AMD Radeon HD 6870 and 6850 Review - Barts Architecture Refresh
New AA, Display Technology, Video, 3D
The architectural changes on the new Radeon HD 6800 series of cards (and the Barts GPU) are fairly minimal but that doesn't mean that AMD wasn't trying to come up with new and interesting feature additions as well. There have been some improvements in these areas well, starting with the updated UVD3 engine.
UVD (universal video decoder) is AMD's name for their video processing engine that is responsible for accelerating Blu-ray/HD video decoding and as well improving the visual quality of any and all videos you view on your PC.
The UVD3 engine adds hardware acceleration support for features like entropy, transforms and motion compensation across MPEG-4, Blu-ray and MPEG-2 video. Newer post processing effects have been added into the Catalyst Control panel as well; we'll be looking at more of these later.
A new AA method is being released with the new driver associated with the HD 6800 series of cards, but Radeon HD 5800 card users will be able to take advantage of it as well. Dubbed Morphological AA, this is a post-processing technique that takes advantage of DirectCompute to filter the image after it has been completely rendered by the GPU. It delivers full-scene AA and is not limited to polygon edges, alpha surfaces, etc.
AMD claims that this is faster than SSAA (super sampling) and offers advantages over the CFAA (edge detection) as well. This new AA method is also compatible with ALL games built on DX9, 10 or 11. The only catch - taking screenshots of this is difficult as typical programs like FRAPs actually catch the frame before it is filtered.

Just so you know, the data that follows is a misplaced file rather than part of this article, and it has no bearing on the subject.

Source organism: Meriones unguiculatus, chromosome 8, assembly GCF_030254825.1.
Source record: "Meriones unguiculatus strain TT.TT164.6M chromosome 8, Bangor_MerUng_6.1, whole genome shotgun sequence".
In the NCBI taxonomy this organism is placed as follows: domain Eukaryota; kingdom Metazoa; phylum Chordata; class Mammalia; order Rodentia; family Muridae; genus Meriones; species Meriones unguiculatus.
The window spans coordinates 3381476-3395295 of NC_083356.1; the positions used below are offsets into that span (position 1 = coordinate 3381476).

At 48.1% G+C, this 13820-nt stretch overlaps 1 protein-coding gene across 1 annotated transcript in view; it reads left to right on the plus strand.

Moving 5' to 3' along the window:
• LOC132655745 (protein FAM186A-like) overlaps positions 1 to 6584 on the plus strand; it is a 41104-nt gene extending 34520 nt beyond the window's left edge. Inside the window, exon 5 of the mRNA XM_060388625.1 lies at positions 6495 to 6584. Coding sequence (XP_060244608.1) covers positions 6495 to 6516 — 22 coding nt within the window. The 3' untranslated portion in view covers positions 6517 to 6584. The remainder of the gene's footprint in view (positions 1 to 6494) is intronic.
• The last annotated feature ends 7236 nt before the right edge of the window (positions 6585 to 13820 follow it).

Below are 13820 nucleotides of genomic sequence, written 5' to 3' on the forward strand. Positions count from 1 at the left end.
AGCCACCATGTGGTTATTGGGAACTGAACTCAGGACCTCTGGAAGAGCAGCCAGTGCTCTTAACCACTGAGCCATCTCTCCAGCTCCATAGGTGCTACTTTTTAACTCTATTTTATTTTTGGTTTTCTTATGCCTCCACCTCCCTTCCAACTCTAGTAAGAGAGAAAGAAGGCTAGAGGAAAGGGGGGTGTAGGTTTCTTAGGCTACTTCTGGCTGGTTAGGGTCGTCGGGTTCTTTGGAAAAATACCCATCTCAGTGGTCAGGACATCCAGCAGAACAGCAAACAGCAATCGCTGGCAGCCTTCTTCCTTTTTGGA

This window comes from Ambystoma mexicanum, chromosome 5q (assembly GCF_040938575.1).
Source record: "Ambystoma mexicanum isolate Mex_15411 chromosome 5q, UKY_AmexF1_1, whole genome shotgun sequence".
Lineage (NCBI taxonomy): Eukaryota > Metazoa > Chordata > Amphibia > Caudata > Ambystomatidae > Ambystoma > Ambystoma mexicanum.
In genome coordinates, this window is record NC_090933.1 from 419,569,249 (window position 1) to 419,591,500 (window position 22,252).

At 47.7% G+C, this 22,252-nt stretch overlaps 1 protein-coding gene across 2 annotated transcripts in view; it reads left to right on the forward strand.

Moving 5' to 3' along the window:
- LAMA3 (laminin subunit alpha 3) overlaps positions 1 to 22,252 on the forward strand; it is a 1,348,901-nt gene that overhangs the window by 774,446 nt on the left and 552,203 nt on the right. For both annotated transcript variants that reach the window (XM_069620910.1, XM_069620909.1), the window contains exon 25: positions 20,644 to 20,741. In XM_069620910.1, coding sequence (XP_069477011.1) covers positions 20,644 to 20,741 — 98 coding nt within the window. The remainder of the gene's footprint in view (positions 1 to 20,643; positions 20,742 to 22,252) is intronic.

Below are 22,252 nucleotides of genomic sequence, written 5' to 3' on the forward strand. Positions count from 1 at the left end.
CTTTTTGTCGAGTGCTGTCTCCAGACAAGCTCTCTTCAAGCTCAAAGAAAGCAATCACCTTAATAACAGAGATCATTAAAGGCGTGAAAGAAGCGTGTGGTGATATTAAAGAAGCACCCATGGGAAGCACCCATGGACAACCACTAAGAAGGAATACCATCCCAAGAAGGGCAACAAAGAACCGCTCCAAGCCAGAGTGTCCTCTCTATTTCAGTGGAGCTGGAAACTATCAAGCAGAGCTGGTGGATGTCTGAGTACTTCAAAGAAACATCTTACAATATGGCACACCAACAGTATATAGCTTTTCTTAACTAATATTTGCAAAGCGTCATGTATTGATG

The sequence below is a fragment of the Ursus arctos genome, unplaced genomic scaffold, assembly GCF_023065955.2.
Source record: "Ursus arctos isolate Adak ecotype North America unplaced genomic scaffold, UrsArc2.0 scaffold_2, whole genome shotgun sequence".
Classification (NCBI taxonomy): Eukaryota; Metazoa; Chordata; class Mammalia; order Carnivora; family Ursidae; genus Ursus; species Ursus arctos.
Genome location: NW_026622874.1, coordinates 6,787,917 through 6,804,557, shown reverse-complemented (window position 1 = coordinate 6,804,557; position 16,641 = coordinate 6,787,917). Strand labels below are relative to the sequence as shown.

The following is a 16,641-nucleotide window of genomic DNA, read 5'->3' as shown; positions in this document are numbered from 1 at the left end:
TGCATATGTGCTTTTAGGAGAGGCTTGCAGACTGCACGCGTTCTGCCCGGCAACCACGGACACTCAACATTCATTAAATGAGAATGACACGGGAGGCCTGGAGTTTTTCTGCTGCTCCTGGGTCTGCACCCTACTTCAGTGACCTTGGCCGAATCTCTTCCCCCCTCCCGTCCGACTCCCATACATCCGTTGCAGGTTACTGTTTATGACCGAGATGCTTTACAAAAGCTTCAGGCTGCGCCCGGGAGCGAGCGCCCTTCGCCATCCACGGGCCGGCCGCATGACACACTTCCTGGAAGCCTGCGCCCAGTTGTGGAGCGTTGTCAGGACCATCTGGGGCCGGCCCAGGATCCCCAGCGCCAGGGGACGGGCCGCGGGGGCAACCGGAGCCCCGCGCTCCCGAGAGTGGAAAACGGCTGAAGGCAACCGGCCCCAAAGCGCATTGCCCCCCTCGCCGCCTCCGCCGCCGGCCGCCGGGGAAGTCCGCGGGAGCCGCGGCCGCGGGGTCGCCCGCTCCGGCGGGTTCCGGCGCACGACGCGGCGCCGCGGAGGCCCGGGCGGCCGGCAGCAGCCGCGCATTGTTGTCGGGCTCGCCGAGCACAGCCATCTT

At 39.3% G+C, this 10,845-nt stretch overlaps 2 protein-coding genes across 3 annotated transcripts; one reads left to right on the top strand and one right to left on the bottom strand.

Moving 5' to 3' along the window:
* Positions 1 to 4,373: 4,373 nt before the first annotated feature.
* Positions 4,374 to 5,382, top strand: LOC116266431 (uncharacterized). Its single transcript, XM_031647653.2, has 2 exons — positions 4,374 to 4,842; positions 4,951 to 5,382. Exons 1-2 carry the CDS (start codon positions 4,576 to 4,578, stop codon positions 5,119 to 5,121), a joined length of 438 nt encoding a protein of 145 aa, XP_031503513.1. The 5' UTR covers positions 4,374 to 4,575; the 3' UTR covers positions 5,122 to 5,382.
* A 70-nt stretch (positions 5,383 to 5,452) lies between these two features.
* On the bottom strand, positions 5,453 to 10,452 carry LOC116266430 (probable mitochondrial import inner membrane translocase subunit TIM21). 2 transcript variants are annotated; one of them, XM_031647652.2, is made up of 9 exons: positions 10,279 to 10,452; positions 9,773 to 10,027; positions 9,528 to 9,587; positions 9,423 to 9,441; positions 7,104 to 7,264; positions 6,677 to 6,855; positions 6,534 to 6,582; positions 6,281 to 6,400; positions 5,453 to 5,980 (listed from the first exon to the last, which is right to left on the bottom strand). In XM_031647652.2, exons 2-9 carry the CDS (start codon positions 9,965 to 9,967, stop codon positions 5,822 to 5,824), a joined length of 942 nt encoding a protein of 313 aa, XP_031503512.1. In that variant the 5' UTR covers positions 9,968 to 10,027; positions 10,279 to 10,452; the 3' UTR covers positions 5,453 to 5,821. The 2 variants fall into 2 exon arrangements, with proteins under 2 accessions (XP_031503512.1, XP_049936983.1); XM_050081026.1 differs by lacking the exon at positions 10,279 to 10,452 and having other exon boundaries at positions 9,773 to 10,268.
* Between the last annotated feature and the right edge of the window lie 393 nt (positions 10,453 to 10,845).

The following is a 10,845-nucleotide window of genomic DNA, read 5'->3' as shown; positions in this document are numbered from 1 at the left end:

The display configuration on the HD 6800 series cards is changing (at least from the reference point of view) and the cards gain support for DisplayPort 1.2 that offers new features as well. You can see above that reference cards have a pair of DVI connections (one dual link, one single link), an HDMI 1.4a ready connection and a pair of mini-DisplayPort outputs. This allows you to run four displays out of the box (two DP, two DVI) though I am still aggravated that AMD decided to not include TWO dual-link DVI connections on the design.
Don't expect any Eyefinity 6 editions of these graphics card though - with DisplayPort 1.2 support comes a new device - the MST Hub - that will allow several DP displays to be shared off of a single DP connection from the card. DP 1.2 also allows monitors that support daisy chaining so that you can even remove the hub device entirely.
Another new feature of DP 1.2 is the ability to support monitors running at different resolutions - something you couldn't do before.
Now we have to talk a bit about 3D - I don't want to either but that's why it goes guys. AMD is still standing behind their "open" initiative for 3D gaming and video viewing and thanks to the adoption of 3D TVs and the HDMI 1.4a interface, that might turn out to be just fine. HDMI 1.4a allows a graphics card to pass L/R images properly to a compatible 3D TV and it is the same standard that current 3D Blu-ray players use to communicate with the wash of 3D TVs on the market.
AMD is still working with hardware and software partners on getting 3D gaming to Radeon users. On hand at the tech day was DDD and Oakley showing off 3D gaming software support and high quality passive 3D glasses.
DDD makes a software package called TriDef Ignition that converts games that exist today into 3D-ready titles, much in the same way NVIDIA does with 3D Vision. We are in the middle of planning a much more comprehensive comparison of the 3D gaming options on the market today so we won't go into it too much here. Suffice it to say that AMD claims that 3D gaming with Radeon hardware is finally a reality.